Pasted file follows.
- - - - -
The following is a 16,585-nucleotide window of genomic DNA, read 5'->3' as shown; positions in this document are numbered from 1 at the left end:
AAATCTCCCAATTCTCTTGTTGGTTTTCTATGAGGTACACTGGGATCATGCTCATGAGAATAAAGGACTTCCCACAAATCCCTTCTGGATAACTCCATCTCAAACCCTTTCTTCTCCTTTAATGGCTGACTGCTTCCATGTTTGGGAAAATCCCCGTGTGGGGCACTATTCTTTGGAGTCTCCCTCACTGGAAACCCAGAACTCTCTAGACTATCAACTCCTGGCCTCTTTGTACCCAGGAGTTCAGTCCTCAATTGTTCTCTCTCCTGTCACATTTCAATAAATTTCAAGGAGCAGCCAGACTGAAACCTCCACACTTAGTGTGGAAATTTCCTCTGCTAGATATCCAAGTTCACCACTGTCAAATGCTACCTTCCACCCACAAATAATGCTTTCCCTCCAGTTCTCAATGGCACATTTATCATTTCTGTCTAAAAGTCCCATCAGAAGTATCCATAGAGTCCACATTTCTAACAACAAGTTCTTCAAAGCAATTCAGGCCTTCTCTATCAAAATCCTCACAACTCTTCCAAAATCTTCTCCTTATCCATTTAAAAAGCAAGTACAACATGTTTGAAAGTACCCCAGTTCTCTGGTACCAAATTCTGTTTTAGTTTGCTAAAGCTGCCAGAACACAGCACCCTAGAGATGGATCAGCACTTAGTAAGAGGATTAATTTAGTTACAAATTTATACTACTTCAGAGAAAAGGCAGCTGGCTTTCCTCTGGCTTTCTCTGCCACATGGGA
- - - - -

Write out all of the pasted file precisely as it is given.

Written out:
The following is a 16,585-nucleotide window of genomic DNA, read 5'->3' as shown; positions in this document are numbered from 1 at the left end:
AAATCTCCCAATTCTCTTGTTGGTTTTCTATGAGGTACACTGGGATCATGCTCATGAGAATAAAGGACTTCCCACAAATCCCTTCTGGATAACTCCATCTCAAACCCTTTCTTCTCCTTTAATGGCTGACTGCTTCCATGTTTGGGAAAATCCCCGTGTGGGGCACTATTCTTTGGAGTCTCCCTCACTGGAAACCCAGAACTCTCTAGACTATCAACTCCTGGCCTCTTTGTACCCAGGAGTTCAGTCCTCAATTGTTCTCTCTCCTGTCACATTTCAATAAATTTCAAGGAGCAGCCAGACTGAAACCTCCACACTTAGTGTGGAAATTTCCTCTGCTAGATATCCAAGTTCACCACTGTCAAATGCTACCTTCCACCCACAAATAATGCTTTCCCTCCAGTTCTCAATGGCACATTTATCATTTCTGTCTAAAAGTCCCATCAGAAGTATCCATAGAGTCCACATTTCTAACAACAAGTTCTTCAAAGCAATTCAGGCCTTCTCTATCAAAATCCTCACAACTCTTCCAAAATCTTCTCCTTATCCATTTAAAAAGCAAGTACAACATGTTTGAAAGTACCCCAGTTCTCTGGTACCAAATTCTGTTTTAGTTTGCTAAAGCTGCCAGAACACAGCACCCTAGAGATGGATCAGCACTTAGTAAGAGGATTAATTTAGTTACAAATTTATACTACTTCAGAGAAAAGGCAGCTGGCTTTCCTCTGGCTTTCTCTGCCACATGGGA